Overview of mesh types

discretize provides a numerical grid on which to solve differential equations. Each mesh type has a similar API to make switching between different meshes relatively simple.

Within discretize, all meshes are classes that have properties like the number of cells nC, and methods, like plotGrid.

import numpy as np
import discretize
import matplotlib.pyplot as plt

General categories of meshes

The three main types of meshes in discretize are
ncx = 16  # number of cells in the x-direction
ncy = 16  # number of cells in the y-direction

# create a tensor mesh
tensor_mesh = discretize.TensorMesh([ncx, ncy])

# create a tree mesh and refine some of the cells
tree_mesh = discretize.TreeMesh([ncx, ncy])

def refine(cell):
    if np.sqrt(((np.r_[cell.center]-0.5)**2).sum()) < 0.4:
        return 4
    return 3


# create a tree mesh and refine some of the cells
curvi_mesh = discretize.CurvilinearMesh(
    discretize.utils.exampleLrmGrid([ncx, ncy], 'rotate')

fig, axes = plt.subplots(1, 3, figsize=(14, 5))



Variable Locations and Terminology

We will go over the basics of using a TensorMesh, but these skills are transferable to the other meshes available in discretize.

To create a TensorMesh we need to create mesh tensors, the widths of each cell of the mesh in each dimension. We will call these tensors h, and these will be define the constant widths of cells in each dimension of the TensorMesh.

hx = np.r_[3,2,1,1,1,1,2,3]
hy = np.r_[3,1,1,3]
tensor_mesh2 = discretize.TensorMesh([hx, hy])
tensor_mesh2.plotGrid(faces=True, nodes=True)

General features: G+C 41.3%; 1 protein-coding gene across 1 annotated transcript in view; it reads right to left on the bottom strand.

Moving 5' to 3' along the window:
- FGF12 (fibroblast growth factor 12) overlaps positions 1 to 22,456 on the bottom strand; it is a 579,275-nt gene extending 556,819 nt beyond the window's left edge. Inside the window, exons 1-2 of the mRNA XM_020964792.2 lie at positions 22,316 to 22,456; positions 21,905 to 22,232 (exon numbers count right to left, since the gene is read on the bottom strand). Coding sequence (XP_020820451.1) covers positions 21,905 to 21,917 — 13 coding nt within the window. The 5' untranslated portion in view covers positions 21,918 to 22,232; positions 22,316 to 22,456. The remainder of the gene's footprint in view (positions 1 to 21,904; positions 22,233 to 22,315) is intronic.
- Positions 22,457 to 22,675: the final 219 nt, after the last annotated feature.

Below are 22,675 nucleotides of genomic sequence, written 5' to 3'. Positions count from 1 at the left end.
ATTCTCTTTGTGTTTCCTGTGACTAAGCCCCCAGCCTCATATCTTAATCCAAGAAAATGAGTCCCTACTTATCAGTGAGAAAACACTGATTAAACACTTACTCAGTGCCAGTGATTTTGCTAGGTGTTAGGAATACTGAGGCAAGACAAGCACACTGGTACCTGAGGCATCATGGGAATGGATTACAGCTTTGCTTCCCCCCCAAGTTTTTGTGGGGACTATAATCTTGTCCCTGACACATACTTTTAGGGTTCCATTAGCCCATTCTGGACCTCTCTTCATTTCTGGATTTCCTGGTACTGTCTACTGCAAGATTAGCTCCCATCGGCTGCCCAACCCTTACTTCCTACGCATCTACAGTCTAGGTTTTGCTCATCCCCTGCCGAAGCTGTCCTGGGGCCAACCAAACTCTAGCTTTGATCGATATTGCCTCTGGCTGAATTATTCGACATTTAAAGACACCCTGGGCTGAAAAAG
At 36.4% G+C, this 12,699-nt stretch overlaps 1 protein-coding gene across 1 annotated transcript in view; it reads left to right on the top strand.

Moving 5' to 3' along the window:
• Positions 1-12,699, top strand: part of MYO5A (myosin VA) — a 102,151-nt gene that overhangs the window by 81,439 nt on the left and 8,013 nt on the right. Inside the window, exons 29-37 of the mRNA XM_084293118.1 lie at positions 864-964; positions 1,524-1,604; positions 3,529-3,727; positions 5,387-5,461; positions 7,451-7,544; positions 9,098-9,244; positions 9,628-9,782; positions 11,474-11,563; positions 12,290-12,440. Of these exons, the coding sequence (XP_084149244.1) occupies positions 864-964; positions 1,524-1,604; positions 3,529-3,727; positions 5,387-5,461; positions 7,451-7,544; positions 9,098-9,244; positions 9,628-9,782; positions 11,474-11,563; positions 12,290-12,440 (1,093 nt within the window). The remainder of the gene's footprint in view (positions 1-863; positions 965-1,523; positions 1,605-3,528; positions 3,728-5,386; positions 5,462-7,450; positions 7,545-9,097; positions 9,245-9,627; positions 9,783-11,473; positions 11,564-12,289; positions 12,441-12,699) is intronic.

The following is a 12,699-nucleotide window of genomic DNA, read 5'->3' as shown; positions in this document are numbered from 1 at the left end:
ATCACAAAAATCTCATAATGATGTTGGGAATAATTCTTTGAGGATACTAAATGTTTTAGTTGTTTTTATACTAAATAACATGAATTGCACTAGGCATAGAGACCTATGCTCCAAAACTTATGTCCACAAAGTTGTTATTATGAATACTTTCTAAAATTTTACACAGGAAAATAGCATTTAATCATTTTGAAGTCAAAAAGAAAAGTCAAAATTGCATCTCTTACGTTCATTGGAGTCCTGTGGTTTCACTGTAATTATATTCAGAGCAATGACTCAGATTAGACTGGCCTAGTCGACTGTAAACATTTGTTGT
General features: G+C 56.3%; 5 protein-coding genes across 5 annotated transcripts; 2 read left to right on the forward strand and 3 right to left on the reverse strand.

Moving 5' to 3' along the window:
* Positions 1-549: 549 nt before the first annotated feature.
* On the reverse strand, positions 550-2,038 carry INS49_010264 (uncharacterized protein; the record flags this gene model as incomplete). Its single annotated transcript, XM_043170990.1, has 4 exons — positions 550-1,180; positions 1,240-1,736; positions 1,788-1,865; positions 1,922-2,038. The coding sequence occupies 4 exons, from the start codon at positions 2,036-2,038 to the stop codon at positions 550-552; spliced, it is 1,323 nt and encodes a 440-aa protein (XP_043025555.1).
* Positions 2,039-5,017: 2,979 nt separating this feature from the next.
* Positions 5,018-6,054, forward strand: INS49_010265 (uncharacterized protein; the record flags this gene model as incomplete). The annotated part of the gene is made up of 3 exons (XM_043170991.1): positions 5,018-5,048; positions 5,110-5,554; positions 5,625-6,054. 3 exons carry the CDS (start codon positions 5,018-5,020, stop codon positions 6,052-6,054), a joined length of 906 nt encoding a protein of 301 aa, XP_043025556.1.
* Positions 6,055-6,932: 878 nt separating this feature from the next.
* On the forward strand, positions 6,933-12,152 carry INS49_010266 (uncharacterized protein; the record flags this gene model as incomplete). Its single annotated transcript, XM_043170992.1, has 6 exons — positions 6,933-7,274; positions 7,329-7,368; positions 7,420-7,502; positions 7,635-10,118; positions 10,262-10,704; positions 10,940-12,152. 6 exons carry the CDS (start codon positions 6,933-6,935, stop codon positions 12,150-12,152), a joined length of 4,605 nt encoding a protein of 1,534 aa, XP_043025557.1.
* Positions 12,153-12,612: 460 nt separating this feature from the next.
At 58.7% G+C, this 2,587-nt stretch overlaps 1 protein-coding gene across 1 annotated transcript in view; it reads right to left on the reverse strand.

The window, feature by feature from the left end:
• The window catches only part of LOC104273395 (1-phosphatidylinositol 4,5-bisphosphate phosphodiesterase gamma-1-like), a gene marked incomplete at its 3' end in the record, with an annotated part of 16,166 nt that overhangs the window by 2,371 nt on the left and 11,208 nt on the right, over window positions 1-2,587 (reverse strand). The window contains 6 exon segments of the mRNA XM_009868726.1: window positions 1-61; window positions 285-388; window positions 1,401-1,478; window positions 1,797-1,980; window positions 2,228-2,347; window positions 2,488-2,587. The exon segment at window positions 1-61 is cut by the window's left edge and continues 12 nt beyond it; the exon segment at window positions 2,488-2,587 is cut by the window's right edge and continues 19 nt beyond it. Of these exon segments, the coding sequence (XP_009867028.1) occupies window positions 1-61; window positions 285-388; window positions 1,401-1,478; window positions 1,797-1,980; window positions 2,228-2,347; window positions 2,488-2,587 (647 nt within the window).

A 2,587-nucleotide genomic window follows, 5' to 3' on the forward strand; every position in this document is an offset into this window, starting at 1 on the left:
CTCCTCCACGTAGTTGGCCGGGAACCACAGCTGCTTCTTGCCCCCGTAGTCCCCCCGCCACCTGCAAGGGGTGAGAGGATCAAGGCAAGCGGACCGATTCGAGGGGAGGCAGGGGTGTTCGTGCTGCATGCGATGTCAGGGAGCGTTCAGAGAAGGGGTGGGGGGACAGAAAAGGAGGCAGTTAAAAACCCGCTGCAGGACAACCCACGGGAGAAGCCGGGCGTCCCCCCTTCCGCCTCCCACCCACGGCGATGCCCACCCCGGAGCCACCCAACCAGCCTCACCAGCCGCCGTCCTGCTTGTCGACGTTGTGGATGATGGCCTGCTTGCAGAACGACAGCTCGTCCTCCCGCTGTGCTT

plt.title('Cell faces in the x- and y-directions.')
plt.legend(('Nodes', 'X-Faces', 'Y-Faces'))

How many of each?

When making variables that live in each of these locations, it is important to know how many of each variable type you are dealing with. discretize makes this pretty easy:



TensorMesh: 32 cells

                      MESH EXTENT             CELL WIDTH      FACTOR
  dir    nC        min           max         min       max      max
  ---   ---  ---------------------------  ------------------  ------
   x      8          0.00         14.00      1.00      3.00    2.00
   y      4          0.00          8.00      1.00      3.00    3.00
count = {
    'n_cells': tensor_mesh2.nC,
    'n_cells_x_dir': tensor_mesh2.nCx,
    'n_cells_y_dir': tensor_mesh2.nCy,
    'n_cells_vector': tensor_mesh2.vnC

    "This mesh has {n_cells} which is {n_cells_x_dir} * {n_cells_y_dir}!!".format(


This mesh has 32 which is 8 * 4!!


{'n_cells': 32, 'n_cells_x_dir': 8, 'n_cells_y_dir': 4, 'n_cells_vector': array([8, 4])}

discretize also counts the nodes, faces, and edges.

  • Nodes: mesh.nN, mesh.nNx, mesh.nNy, mesh.nNz, mesh.vnN
  • Faces: mesh.nF, mesh.nFx, mesh.nFy, mesh.nFz, mesh.vnF, mesh.vnFx, mesh.vnFy, mesh.vnFz
  • Edges: mesh.nE, mesh.nEx, mesh.nEy, mesh.nEz, mesh.vnE, mesh.vnEx, mesh.vnEy, mesh.vnEz

Face and edge variables have different counts depending on the dimension of the direction that you are interested in. In a 4x5 mesh, for example, there is a 5x5 grid of x-faces, and a 4x6 grid of y-faces. You can count them below! As such, the vnF(x,y,z) and vnE(x,y,z) properties give the vector grid size.


Making Tensors

For tensor meshes, there are some additional functions that can come in handy. For example, creating mesh tensors can be a bit time consuming, these can be created speedily by just giving numbers and sizes of padding. See the example below, that follows this notation:

h = (
      (cell_size, n_pad, [, increase_factor]),
      (cell_size, n_core),
      (cell_size, n_pad, [, increase_factor])
h = [(10, 5, -1.3), (5, 20), (10, 3, 1.3)]
mesh = discretize.TensorMesh([h, h])

Total running time of the script: ( 0 minutes 0.590 seconds)

Gallery generated by Sphinx-Gallery